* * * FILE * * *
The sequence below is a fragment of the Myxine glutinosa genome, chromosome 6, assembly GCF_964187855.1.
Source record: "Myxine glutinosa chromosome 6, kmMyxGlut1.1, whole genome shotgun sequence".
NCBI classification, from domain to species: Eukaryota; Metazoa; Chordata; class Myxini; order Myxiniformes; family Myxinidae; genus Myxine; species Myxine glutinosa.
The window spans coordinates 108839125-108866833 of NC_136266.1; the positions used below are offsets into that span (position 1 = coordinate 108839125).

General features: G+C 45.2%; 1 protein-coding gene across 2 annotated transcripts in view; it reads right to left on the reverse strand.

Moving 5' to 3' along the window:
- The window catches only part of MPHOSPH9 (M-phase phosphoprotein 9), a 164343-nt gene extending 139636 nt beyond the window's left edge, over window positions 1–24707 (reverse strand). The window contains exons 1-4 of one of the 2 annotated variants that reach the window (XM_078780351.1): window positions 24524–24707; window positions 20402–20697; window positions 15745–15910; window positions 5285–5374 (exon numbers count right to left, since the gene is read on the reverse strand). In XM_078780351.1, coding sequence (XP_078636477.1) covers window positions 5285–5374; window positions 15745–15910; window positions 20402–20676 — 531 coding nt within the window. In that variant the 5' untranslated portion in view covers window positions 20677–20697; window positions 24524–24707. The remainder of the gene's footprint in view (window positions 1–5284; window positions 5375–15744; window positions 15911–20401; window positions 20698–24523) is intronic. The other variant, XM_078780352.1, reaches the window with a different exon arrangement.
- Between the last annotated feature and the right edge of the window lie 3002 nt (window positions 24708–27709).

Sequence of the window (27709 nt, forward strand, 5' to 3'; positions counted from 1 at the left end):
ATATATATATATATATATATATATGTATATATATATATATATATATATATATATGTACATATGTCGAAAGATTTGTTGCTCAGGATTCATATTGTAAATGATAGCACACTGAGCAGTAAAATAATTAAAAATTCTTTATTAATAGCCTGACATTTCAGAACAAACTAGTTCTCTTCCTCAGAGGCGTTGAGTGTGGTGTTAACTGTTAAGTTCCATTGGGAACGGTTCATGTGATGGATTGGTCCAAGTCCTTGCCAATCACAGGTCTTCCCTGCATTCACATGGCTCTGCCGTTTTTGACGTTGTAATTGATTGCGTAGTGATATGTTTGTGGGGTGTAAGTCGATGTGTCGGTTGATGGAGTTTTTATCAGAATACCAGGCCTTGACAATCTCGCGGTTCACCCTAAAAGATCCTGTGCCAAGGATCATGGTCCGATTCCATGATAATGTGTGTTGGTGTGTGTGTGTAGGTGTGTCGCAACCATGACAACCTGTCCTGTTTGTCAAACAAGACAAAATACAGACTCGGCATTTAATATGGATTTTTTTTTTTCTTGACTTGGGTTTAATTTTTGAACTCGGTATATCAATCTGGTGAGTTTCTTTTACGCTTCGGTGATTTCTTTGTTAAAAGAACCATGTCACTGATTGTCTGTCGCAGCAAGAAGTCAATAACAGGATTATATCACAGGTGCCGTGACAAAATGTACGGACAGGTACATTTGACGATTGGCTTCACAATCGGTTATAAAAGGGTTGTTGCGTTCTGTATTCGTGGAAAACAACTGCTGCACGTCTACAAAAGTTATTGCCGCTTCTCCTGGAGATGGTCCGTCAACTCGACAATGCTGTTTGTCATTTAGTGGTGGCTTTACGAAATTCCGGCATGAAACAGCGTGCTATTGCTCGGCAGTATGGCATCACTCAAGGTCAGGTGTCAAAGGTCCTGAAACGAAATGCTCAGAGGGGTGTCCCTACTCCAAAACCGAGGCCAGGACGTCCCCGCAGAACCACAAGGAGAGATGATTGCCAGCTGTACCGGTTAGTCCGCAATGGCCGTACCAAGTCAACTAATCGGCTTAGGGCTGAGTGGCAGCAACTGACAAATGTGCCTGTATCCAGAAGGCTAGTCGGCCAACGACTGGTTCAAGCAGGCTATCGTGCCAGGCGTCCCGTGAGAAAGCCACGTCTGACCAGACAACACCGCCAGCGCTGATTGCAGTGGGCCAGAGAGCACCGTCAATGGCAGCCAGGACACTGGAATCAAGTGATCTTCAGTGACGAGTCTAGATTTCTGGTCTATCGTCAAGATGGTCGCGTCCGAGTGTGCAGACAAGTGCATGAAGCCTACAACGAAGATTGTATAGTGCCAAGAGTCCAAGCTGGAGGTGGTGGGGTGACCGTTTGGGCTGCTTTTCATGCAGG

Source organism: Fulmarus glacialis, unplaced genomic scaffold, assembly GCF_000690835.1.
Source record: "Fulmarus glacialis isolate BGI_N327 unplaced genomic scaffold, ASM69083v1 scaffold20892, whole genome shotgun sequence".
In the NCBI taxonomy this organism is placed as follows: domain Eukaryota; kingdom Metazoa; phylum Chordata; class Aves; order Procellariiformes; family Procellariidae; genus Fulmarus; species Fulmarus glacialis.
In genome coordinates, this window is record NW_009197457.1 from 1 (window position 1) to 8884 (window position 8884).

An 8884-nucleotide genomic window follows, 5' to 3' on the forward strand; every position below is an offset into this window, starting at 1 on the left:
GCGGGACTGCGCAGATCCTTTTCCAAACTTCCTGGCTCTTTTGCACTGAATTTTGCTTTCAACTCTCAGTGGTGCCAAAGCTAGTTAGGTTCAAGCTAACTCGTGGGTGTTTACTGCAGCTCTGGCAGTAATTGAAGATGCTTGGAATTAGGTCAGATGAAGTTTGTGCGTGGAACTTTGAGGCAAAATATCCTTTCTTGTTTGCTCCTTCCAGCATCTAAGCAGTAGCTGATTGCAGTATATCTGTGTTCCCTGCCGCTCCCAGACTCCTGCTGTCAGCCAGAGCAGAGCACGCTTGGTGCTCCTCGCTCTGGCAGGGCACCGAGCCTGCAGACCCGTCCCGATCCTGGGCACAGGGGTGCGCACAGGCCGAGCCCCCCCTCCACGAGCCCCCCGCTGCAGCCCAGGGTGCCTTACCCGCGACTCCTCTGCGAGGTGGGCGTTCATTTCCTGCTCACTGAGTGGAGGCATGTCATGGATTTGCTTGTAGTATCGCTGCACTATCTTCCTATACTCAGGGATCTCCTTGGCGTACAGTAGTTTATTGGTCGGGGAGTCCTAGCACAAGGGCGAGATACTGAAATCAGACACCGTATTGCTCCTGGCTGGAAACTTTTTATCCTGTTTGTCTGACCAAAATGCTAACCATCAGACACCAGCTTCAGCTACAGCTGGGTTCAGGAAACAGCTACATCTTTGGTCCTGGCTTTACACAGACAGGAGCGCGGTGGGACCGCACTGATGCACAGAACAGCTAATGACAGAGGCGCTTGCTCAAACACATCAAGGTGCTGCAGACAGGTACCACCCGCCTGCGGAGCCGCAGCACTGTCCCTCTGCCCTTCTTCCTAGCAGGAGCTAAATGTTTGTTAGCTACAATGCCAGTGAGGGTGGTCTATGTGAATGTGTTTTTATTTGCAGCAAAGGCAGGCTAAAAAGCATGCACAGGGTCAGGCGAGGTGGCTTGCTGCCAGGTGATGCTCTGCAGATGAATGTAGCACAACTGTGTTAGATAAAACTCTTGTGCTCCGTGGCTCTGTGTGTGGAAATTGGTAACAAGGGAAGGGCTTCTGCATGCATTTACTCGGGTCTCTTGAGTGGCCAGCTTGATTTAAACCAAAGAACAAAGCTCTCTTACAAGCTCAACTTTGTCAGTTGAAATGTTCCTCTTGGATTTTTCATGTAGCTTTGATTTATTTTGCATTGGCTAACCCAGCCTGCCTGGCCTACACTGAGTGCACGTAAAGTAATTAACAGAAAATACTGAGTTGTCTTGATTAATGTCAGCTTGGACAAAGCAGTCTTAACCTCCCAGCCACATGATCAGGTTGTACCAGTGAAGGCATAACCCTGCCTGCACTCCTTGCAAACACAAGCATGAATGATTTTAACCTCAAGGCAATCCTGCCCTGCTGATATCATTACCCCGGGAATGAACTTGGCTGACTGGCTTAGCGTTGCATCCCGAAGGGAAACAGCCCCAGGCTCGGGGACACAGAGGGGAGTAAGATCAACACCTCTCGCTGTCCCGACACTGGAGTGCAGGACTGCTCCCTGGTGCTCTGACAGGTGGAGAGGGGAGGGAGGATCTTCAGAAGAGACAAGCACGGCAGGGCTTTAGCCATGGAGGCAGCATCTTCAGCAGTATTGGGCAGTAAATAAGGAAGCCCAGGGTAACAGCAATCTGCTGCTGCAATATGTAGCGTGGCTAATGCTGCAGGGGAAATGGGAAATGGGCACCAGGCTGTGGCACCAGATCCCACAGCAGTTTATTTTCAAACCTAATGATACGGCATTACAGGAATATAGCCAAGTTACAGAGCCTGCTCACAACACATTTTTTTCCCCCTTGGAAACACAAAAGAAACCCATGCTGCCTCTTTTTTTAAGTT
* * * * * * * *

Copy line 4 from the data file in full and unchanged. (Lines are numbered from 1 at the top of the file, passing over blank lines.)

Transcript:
The window spans coordinates 108839125-108866833 of NC_136266.1; the positions used below are offsets into that span (position 1 = coordinate 108839125).